• The card issuer name, such as Example Corp.
  • The card's answer-to-reset (ATR) string. This is a unique value that can be used to identify different classes of smart cards. For example:
    3BEC00FF8131FE45A0000000563333304A330600A1
  • The TPS Phone Home URL.
  • The TPS server URL. This is retrieved through Phone Home.
  • The TPS enrollment form URL. This is retrieved through Phone Home.
  • Detailed information about each certificate contained on the card.
  • A running log of the most recent Enterprise Security Client errors and common events.
The Enterprise Security Client records two types of diagnostic information. It records errors that are returned by the smart card, and it records events that have occurred through the Enterprise Security Client. It also returns basic information about the smart card configuration.

3.6.1. Errors

  • The Enterprise Security Client does not recognize a card.
  • Problems occur during a smart card operation, such as a certificate enrollment, password reset, or format operation.
  • The Enterprise Security Client loses the connection to the smart card. This can happen when problems occur communicating with the PCSC daemon.
  • The connection between the Enterprise Security Client and TPS is lost.
Smart cards can report certain error codes to the TPS; these are recorded in the TPS's tps-debug.log or tps-error.log files, depending on the cause for the message.

Table 3.1. Smart Card Error Codes

Return Code Description
General Error Codes
6400 No specific diagnosis
6700 Wrong length in Lc
6982 Security status not satisfied
6985 Conditions of use not satisfied
6a86 Incorrect P1 P2
6d00 Invalid instruction
6e00 Invalid class
Install Load Errors
6581 Memory Failure
6a80 Incorrect parameters in data field
6a84 Not enough memory space
6a88 Referenced data not found
Delete Errors
6200 Application has been logically deleted
6581 Memory failure
6985 Referenced data cannot be deleted
6a88 Referenced data not found
6a82 Application not found
6a80 Incorrect values in command data
Get Data Errors
6a88 Referenced data not found
Get Status Errors
6310 More data available
6a88 Referenced data not found
6a80 Incorrect values in command data
Load Errors
6581 Memory failure
6a84 Not enough memory space
6a86 Incorrect P1/P2
6985 Conditions of use not satisfied

3.6.2. Events

  • Simple events such as card insertions and removals, successfully completed operations, card operations that result in an error, and similar events.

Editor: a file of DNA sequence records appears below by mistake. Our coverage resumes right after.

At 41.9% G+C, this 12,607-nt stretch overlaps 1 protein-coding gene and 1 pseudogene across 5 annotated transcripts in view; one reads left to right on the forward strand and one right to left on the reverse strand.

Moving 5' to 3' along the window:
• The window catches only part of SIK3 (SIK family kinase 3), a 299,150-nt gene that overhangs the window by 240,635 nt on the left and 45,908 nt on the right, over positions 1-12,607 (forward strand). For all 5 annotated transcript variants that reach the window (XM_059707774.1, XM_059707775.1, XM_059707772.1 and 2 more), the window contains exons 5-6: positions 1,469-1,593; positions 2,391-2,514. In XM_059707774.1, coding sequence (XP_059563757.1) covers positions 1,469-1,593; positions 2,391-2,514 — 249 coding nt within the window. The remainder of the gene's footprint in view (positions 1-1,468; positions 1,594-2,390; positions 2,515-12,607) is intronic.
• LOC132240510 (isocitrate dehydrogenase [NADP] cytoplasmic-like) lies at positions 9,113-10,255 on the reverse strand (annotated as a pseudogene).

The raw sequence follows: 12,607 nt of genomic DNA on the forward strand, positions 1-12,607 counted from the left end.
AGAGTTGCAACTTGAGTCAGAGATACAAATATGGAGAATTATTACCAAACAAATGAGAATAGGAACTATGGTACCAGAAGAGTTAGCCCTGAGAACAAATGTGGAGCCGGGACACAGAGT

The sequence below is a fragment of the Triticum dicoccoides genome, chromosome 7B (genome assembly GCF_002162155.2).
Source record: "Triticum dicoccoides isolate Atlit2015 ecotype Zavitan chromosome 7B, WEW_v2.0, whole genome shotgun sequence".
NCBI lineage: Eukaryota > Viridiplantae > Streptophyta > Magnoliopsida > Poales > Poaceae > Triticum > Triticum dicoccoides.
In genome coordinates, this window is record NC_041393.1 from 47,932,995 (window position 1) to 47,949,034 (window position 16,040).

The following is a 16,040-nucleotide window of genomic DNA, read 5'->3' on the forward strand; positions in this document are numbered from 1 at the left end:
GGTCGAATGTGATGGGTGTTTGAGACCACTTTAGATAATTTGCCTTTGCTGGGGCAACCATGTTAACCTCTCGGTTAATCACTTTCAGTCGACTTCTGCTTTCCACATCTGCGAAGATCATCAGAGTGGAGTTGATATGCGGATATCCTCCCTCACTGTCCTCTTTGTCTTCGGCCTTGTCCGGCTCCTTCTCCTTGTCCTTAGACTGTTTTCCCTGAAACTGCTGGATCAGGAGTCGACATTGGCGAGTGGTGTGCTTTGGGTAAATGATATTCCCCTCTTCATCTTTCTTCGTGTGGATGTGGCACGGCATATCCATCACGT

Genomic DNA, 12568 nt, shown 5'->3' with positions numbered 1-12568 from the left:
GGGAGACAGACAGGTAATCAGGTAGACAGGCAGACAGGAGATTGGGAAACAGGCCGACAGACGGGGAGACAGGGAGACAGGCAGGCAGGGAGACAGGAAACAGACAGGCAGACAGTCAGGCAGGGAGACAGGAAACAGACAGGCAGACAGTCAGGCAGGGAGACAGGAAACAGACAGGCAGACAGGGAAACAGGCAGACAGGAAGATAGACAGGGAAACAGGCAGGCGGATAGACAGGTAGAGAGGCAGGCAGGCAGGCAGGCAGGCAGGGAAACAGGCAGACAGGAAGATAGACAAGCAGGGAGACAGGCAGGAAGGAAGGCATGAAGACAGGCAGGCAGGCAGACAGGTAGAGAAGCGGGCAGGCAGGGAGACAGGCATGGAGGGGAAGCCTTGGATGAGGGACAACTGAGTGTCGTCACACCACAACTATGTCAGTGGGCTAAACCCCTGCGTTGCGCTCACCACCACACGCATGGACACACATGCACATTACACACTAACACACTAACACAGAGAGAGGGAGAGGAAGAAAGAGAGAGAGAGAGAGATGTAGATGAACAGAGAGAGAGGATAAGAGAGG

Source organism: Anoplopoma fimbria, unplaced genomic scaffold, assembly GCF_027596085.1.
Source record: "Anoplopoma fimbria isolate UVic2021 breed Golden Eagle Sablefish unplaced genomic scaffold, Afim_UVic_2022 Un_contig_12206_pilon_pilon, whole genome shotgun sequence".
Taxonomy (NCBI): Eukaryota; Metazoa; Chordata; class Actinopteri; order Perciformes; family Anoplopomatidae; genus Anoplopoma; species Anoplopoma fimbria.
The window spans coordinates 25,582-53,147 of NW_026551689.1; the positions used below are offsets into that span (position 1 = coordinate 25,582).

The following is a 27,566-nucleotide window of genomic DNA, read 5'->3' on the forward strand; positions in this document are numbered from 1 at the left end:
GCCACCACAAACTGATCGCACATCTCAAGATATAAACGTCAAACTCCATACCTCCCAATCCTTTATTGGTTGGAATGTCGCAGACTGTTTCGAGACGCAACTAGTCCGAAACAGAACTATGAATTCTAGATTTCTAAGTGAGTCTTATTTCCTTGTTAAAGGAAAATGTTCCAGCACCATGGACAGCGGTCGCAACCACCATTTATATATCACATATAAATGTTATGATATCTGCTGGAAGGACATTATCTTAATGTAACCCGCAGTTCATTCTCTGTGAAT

• Errors are reported from the TPS to the Enterprise Security Client.
  • The NSS crypto library is initialized.
  • Other low-level smart card events are detected.

Chapter 4. Using Smart Cards for Web and Mail Clients

After a smart card is enrolled, the smart card can be used for SSL client authentication and S/MIME email applications. The PKCS #11 module has different names and is located in different directories depending on the operating system.

Table 4.1. PKCS #11 Module Locations

Platform Module Name Location
Red Hat Enterprise Linux onepin-opensc-pkcs11.so /usr/lib64/

4.1. Setting up Browsers to Support SSL for Tokens

To set up the Firefox browser to support SSL for tokens:
  1. Open the Edit menu and select Preferences.
    If the menu bar is not visible in Firefox, press the Alt key to temporarily display it.
  2. In the Advanced entry, select the Certificates tab, and click the Security Devices button.
  3. Add the PKCS #11 driver:
    1. Click the Load button.
    2. Enter a module name.
    3. Click Browse, select the Enterprise Security Client PKCS #11 driver library, and click OK.
  4. If the CA is not yet trusted, download and import the CA certificate.
    1. Open the SSL End Entity page on the CA. For example:
      https://server.example.com:9444/ca/ee/ca/
    2. Click the Retrieval tab, and then click Import CA Certificate Chain.
    3. Click Download the CA certificate chain in binary form and then click Submit.
    4. Choose a suitable directory to save the certificate chain, and then click OK.
    5. Click Edit > Preferences, and select the Advanced tab.
    6. Click the View Certificates button.
    7. Click Authorities, and import the CA certificate.
  5. Set the certificate trust relationships.
    1. Click Edit > Preferences, and select the Advanced tab.
    2. Click the View Certificates button.
    3. Click Edit, and set the trust for websites.
The certificates can be used for SSL.

Chapter 5. Setting up Enterprise Security Client

The Enterprise Security Client is now based on Mozilla XULRunner, allowing the preferences facility built into Mozilla to be used for simple configuration of the Enterprise Security Client. A simple UI, discussed in Chapter 3, Using the Enterprise Security Client, manages most important configuration settings.